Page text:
For family planning, we found that increasing contraceptive prevalence, i.e. the proportion of married women using modern contraceptive methods, played a greater role in accelerating fertility decline than decreasing unmet need for family planning, defined as the proportion of married women who want to delay or stop childbearing but are not using contraception. For a country in SSA, the extreme hypothetical example of increasing contraceptive prevalence from 0% to 100% would correspond to a TFR reduction of 1.83 children, compared with 3.38 children for a country in non-SSA (Table 1).

Why are these effects smaller in SSA than elsewhere? We have no definitive answer. However, it has been suggested that high average ideal family size (Bongaarts and Casterline 2013) or lower school quality in SSA (Grant 2015) may be contributing factors.

Policy implications

Our findings suggest several possible implications for policies aimed at accelerating fertility decline in high-fertility countries. In terms of education, it is women’s attainment, more than children’s enrollment, that leads to accelerated rates of fertility decline. Of the different education levels, we found that lower secondary education has the most important accelerating effect, though all levels of secondary education matter. Lower secondary education is generally considered as the final stage of basic education, and this suggests that making completion of lower secondary education universal throughout the world would accelerate fertility decline.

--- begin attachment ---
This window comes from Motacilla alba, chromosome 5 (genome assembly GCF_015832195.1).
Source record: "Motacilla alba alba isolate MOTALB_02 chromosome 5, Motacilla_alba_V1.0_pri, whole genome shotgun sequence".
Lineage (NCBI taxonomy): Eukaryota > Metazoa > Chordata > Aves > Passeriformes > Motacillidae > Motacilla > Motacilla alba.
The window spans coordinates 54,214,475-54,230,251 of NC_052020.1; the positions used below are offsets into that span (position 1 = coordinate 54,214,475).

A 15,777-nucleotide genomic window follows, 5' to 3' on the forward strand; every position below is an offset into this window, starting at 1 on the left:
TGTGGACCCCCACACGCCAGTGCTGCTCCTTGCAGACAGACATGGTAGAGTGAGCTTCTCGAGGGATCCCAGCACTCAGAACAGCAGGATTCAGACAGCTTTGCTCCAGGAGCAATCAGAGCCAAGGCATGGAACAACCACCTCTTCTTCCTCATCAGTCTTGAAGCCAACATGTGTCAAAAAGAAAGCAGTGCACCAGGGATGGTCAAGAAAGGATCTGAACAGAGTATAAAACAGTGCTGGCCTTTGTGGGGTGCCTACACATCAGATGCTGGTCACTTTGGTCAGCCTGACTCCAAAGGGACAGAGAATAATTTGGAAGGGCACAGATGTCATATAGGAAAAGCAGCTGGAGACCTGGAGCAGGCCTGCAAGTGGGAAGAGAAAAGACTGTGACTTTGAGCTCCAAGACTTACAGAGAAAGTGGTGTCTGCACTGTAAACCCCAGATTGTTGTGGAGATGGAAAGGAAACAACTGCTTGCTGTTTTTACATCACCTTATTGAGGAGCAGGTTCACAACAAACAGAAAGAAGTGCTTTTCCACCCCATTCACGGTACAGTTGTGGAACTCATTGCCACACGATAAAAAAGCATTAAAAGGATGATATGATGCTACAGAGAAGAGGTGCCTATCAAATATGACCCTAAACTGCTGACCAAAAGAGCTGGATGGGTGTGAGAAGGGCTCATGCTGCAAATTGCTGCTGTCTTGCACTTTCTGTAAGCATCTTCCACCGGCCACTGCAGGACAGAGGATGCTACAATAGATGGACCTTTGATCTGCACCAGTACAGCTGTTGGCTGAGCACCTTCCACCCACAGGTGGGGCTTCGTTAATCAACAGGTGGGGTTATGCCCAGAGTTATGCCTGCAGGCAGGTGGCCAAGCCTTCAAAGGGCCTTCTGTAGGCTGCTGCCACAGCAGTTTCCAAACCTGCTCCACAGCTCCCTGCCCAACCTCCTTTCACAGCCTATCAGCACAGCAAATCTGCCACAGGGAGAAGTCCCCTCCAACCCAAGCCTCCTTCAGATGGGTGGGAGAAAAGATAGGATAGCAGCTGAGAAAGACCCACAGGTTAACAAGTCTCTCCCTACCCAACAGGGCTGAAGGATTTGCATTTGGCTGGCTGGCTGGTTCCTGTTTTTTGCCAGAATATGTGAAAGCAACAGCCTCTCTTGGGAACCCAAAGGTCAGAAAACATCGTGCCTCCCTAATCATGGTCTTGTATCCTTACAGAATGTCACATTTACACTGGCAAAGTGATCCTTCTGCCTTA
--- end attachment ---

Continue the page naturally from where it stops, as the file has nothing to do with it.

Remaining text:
In terms of family planning, we found that increasing contraceptive prevalence was more important for accelerating fertility decline than decreasing unmet need. This distinction is subtle, but is important to consider when measuring progress of family planning programmes.